There is an unfortunate phenomenon that seems to be part of Hamilton’s DNA: buildings torn down to make way for city-approved projects, only to fail to get off the ground. It happens for all sorts of reasons including uncertain financing. So, we end up with parking lots or other kinds of underutilized and empty spaces which dot the downtown core.

“Demolition by neglect,” is how activist and writer Shawn Selway (who recently passed away) portrayed it in his essay Dodging Demolition in Renaissance City for the 2020 book I edited, Reclaiming Hamilton: Essays From the New Ambitious City.

https://www.thepointhamilton.com/2020/11/09/reclaiming-hamilton-a-book-review/

Crown Point visual artist Ingrid Mayrhofer has taken this to heart in her exhibition, After All That Was Solid Melts into Air which lasts at the Art Gallery of Hamilton (AGH) until May 23.

It all began when Mayrhofer headed out Sunday mornings with camera in hand as the on-and-off-and-on east/west LRT project was being constructed. In the absence of demolition crews, with their large machinery idle, she took close to 300 photographs documenting the stages leading to the destruction of expropriated properties along King Street East. These form a major part of her photomontages, prints and video in the AGH exhibition.

Before demolition this stretch of streetscape was a typical southeast Hamilton thoroughfare made up of boarded-up storefronts, some eating and drinking establishments, payday loan operators, apartments, warehouses and upholstery outlets.

Mayrhofer supports the LRT as ultimately necessary. Yet, she has mixed emotions because development projects in our city have often gone awry. An important issue for her is the loss of affordable housing units which had existed on top or beside the stores here on King East.

In her current AGH exhibition, images are juxtaposed with digitally collaged and absurdist elements to reflect her sense of unease. So, you have candy coloured hoarding, a purple sky, a little Lego creature in the corner and a scary face.

Photo courtesy of the artist, hosted at AGH.

It is not surprising that the makers of horror films and thrillers flock to Hamilton to take advantage of the aging cavernous industrial structures and boarded up places. Both suggest disturbing secrets and stories of a bygone era.

Mayrhofer’s smart Steel town series of prints represent the other portion of the exhibition. They originally appeared in an earlier show at the Carnegie Gallery in Dundas. Mayrhofer has brought them back to the AGH exhibition to link with her dual themes of memories and present reality in Hamilton.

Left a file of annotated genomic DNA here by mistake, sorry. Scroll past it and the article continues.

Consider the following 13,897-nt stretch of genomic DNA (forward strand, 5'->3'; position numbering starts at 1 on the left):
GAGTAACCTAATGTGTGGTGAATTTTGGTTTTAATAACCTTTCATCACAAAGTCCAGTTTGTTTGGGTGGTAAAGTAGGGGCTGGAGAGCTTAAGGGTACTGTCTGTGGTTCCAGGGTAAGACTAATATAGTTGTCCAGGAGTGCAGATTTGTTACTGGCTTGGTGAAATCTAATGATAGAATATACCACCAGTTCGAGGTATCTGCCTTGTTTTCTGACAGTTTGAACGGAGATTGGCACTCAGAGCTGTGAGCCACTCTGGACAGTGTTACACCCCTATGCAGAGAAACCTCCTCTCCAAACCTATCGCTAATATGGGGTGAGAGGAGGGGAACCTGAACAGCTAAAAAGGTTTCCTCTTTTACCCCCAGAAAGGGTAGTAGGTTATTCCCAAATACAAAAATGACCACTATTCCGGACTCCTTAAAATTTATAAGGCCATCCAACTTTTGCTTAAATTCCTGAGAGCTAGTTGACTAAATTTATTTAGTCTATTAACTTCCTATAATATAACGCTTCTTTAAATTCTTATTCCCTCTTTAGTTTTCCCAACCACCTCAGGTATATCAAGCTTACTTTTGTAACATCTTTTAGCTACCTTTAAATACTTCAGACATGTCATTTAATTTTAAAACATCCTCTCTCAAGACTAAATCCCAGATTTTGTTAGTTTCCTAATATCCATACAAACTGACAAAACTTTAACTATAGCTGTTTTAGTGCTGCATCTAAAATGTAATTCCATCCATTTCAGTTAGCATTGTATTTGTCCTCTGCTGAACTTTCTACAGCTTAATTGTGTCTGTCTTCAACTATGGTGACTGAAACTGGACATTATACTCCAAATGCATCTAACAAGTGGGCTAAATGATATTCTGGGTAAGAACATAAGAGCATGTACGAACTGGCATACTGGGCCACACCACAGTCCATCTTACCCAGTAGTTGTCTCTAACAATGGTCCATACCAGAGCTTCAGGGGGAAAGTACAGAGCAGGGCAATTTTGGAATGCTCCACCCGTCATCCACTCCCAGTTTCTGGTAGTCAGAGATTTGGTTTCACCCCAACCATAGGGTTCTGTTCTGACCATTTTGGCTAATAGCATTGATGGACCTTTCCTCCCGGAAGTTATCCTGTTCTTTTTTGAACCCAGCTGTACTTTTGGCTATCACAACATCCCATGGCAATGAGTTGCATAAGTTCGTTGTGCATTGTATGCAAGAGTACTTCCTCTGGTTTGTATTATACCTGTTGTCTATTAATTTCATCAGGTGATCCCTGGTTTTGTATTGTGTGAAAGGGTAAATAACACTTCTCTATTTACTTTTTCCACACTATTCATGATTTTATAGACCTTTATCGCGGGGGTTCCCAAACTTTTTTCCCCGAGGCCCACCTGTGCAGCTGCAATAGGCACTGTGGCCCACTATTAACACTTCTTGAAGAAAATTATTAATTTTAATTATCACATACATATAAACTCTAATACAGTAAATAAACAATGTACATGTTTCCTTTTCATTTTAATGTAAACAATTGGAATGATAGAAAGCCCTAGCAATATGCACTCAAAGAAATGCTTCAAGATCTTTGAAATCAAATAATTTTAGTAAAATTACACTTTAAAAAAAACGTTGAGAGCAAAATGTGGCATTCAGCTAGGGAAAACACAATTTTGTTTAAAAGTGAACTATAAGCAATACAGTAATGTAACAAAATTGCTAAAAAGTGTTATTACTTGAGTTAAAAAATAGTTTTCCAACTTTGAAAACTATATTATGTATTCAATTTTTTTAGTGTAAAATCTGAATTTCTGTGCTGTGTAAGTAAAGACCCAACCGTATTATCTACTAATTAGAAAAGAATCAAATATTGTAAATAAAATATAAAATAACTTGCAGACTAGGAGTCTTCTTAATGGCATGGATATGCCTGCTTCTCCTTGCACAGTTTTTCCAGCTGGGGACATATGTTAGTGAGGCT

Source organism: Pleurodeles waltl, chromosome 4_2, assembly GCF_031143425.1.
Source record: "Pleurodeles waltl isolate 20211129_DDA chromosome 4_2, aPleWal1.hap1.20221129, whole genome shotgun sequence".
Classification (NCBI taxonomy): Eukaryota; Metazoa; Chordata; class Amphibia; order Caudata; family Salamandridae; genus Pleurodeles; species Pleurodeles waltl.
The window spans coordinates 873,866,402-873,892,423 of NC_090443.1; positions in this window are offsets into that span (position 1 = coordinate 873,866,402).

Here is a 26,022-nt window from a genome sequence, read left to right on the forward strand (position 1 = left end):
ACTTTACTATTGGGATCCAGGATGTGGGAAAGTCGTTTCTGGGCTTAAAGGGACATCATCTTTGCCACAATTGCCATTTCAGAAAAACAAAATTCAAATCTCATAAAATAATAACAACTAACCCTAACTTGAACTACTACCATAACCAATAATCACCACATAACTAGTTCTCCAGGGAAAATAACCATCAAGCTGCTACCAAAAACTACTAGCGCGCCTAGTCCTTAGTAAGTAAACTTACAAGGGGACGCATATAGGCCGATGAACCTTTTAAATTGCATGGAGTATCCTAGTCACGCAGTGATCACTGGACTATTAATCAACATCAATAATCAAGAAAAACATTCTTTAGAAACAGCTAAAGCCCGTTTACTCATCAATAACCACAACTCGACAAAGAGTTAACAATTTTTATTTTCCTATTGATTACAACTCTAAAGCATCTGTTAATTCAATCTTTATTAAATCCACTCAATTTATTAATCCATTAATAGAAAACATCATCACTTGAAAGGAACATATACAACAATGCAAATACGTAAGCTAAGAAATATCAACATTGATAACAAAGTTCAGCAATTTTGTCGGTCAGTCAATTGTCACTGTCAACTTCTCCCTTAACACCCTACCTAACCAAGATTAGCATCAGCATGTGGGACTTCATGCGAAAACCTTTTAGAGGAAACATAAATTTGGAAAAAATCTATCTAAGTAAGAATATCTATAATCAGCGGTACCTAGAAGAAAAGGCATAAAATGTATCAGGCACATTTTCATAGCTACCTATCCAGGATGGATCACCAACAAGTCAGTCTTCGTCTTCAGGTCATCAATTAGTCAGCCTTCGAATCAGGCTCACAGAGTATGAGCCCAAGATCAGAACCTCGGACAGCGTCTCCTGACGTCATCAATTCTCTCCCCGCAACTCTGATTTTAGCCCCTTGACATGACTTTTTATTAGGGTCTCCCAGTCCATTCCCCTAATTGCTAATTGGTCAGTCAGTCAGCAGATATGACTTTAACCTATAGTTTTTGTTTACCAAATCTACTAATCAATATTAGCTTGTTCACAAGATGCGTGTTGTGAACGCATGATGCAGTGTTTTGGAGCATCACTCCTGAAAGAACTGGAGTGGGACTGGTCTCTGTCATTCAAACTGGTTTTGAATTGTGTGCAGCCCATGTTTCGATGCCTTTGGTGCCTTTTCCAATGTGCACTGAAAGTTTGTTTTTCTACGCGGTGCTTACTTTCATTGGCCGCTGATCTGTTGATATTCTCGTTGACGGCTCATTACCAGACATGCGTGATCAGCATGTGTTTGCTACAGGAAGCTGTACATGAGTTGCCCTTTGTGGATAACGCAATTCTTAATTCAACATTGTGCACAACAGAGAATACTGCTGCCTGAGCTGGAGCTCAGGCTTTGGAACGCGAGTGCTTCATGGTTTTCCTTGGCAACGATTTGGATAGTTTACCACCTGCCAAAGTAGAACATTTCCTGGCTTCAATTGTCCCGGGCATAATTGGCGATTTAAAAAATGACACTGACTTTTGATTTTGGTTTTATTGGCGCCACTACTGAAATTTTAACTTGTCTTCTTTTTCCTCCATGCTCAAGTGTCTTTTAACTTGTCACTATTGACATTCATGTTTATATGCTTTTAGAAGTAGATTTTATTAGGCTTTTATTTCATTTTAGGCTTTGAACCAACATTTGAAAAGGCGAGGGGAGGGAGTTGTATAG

Here we are swept up in gorgeous nighttime scenes of worker housing and steel plants on the ground that are overshadowed by a menacing piece of steel and a tiny red moon in the sky. This could be the fabled Brightside, the steel worker neighbourhood, which existed through much of the 20th century near the Stelco and Dofasco factories before industrial expansion plans pushed these homes into oblivion and forced the residents to disperse by the 1950s and 60s.

Photo courtesy of the artist, hosted at AGH.

Mayrhofer can relate to the culture and history of Hamilton. Her first job after high school in her native Austria involved working at the VÖEST Steelworks in Linz, Austria, a city similar in size to Hamilton.

For her master’s field work she lived in Nicaragua during the 1980s and got involved in community art through teaching and working with other artists. A collaborative drawing that she exhibited with two other women artists – Dámarys Sepúlveda and Silvia Terwisscha – at the art school in Managua was recently featured in the 2018 edition of TEOR/éTica (a cultural centre located in San José, Costa Rica) called, “Area of Turbulence. Art in Nicaragua, from Revolution to Neoliberalism.”

Print making and photography have been central to her work since the beginning of her career. Among her influences is Martha Rosler whose 1967-1972 series “House Beautiful: Bringing the War Home” motivated her to juxtapose disparate images using diptych formats and photomontages.

Photo courtesy of the artist, hosted at AGH.

“I first combined multiple negatives in the darkroom, masking, burning and dodging. Photoshop came a lot later and it probably takes just as long, if not longer than with the enlarger, to put more than one image on the same picture plane.”

Before moving to Hamilton in 2004 to take an assistant curatorial position at the McMaster Museum of Art, Mayrhofer worked in Toronto in various capacities. This included 10 years as program director at A Space, an artist run centre, and working as an interim community arts officer at the Ontario Arts Council for a year.

During her first year in Hamilton, she spent a lot of time exploring the natural areas of the escarpment and the Dundas valley but never ventured too far east. “Then one day while I was commuting from Toronto, I missed the turn-off to the 403 and stayed on the QEW. Coming onto Burlington Street was a total eye-opener for me.”

AGH Video.

She had come to face to face with “the local exotic” – her description – of the industrial port along the lake. It set Mayrhofer on a new and interesting path, culminating in the present exhibition at the AGH.

The Art Gallery of Hamilton is open from Thursday to Sunday every week. For more details about the Mayrhofer show visit the AGH web site.